Richard’s BBC Four ‘Inheritance Tracks’

I have just listened to the ‘inheritance tracks’ chosen by Richard for the BBC Radio Four programme. In case, like me, you missed the  programme this morning where Richard was asked about his ‘inheritance tracks’, here it is:

 

It is a really interesting little clip, with Richard not only telling us which tracks he’d like future generations to hear and appreciate, but also giving the listener insights into the meaning the chosen pieces hold for him personally. He talks about his own musical background – in which the flute actually appears to feature more strongly than I always thought – and how he uses music to build the characters he plays on stage and on film. He refers back to his school days, to his family, and to other bits from his past, some of which we had already heard about. The chosen pieces are beautiful indeed, and I was particularly taken with his second choice, a piece called “On the Nature of Daylight” by Max Richter. Apart from the background of the piece (which Richard talks about, too), I was really pleased he chose a contemporary composer. There is so much wonderful contemporary “classical” music out there, but it is always overshadowed by the composers of the past. Personally, Richard’s choice of Richter has had the desired effect on me – I *am* checking out Richter now. – It’s a really nice “interview”, and I encourage you to listen to it!

However, if I was asked about *my* inheritance track, it would be something that is on the cusp of classical and contemporary. I have always been drawn to faster (as opposed to contemplative) music, and the passion of the Russian composers really appeals to me. My inheritance track is the Rhapsody on a Theme by Paganini.

What’s yours?

PS: If I get to it, overdue double edition of Weekly Round-up, later today…

27 thoughts on “Richard’s BBC Four ‘Inheritance Tracks’

  1. Thanks for posting Guylty, love 🎼 music 🎶 and listening to pieces like that make me want to learn how to play my 🎻 violin again. Guess I’ll be listening to some classical tunes while working today. 😁

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      • Oh yes, sorry I didn’t see this sooner.
        Have to admit, (since childhood) I’m a bit of a Mozart fan. Especially his clarinet and violin 🎻 pieces. Tho the modern pieces are nice too and I’m glad to have learned if them.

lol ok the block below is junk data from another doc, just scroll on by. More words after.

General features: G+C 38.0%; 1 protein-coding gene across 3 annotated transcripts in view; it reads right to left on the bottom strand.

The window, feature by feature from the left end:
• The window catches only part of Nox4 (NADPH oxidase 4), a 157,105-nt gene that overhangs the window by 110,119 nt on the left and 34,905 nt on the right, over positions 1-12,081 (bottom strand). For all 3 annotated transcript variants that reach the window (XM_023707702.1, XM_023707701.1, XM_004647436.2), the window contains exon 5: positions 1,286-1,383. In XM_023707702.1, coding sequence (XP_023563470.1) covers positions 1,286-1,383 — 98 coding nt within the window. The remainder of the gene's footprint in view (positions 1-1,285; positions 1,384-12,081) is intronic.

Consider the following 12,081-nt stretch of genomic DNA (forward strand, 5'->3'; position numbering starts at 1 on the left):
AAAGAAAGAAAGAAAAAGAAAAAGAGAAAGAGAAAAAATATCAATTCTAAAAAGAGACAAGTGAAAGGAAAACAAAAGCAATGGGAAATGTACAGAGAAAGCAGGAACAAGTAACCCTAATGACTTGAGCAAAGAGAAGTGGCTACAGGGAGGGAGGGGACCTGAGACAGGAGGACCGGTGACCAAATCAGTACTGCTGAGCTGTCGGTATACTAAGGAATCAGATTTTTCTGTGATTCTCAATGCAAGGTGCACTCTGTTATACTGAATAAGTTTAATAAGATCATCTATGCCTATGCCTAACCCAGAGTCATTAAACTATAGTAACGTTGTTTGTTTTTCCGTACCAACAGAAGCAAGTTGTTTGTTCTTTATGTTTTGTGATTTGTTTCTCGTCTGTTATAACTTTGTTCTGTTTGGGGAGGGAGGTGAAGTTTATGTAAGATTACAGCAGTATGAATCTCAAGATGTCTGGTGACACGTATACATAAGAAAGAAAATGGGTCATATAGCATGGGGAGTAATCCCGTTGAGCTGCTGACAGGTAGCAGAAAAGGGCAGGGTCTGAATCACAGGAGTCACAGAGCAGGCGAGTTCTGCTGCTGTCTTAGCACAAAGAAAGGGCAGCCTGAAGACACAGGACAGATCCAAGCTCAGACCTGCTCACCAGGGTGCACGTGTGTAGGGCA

On top of the regular work demands, I just learned one of the storage facilities we had rented out for years was going to be raising rents again and even tho we’ve been good tenants, it is going to be significantly higher.
        I’m a stubborn bitch and told my hubs we weren’t going to pay it. So we’ve been moving and moving and moving everything to a new space we rented. Although until I can get things laid out how I want, hundreds of boxes 📦 are in my living room. And I’m very embarrassed and think I look like a hoarder. But I’m not, I _swear_ I’m _not_. It’s just gonna look that way for another few weeks (I hope) then I’ll have most if my house back. Well the parts I use anyway. Mess is very embarrassing, but this is what I get fir being stubborn.

        On the bright side, I don’t mind doing physically demanding tasks and my muscles are sore but strong. Hubs doesn’t want me moving 60-70lb boxes, cause he thinks I’m little, or weak or something. Haha
        Men!

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  2. It’s such a shame that we don’t hear about this type of programme till after it’s broadcast he always reveals such interesting information
    I am not at all surprised that he fears water , one incident would be enough but shame on those scouts!
    I think he had to be rescued on the Hobbit set too.

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    • It’s a bit of a theme in his work, isn’t it? He’s been lucky in the last while. No submerged action in TS or UV – although there was that rain scene in the latter… But yes, a very nice interview that gave him room to expand a bit on someing, unlike most interview situations.

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  3. That was a nice little interview and gives us a bit more insight into the water fear/bullying — that would have been scary. I haven’t played piano for years, but my signature piece that my family would ask me to play was this Chopin waltz. Not one of the showier virtuoso pieces, but one that can be played full of feeling.

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  4. Loved this!
    And I’ll give you four:
    Edward McDowell’s very delicate “To A Wild Rose”, Beethoven’s Moonlight Sonata, Chopin’s Prelude in C Minor, Opus 28 Number 20, and Philip Sparke’s Sunrise at Angel’s Gate.
    The first 3 pieces I’ve played on piano over the years. The last I heard performed by the Atlanta Wind Symphony a few years ago & it took my breath away.

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  5. I think the piece that moves me the most has to be “Nimrod” from Elgar’s Enigma Variations. I get very emotional listing to it – so much so that I inevitably end up in tears. In the UK it is almost synonymous with remembrance day which just adds to the emotion. November 11th was also my late husband’s birthday.

    My dream would be to watch the Berliner Philharmoniker play the piece in person! They have to be my favourite Orchestra!

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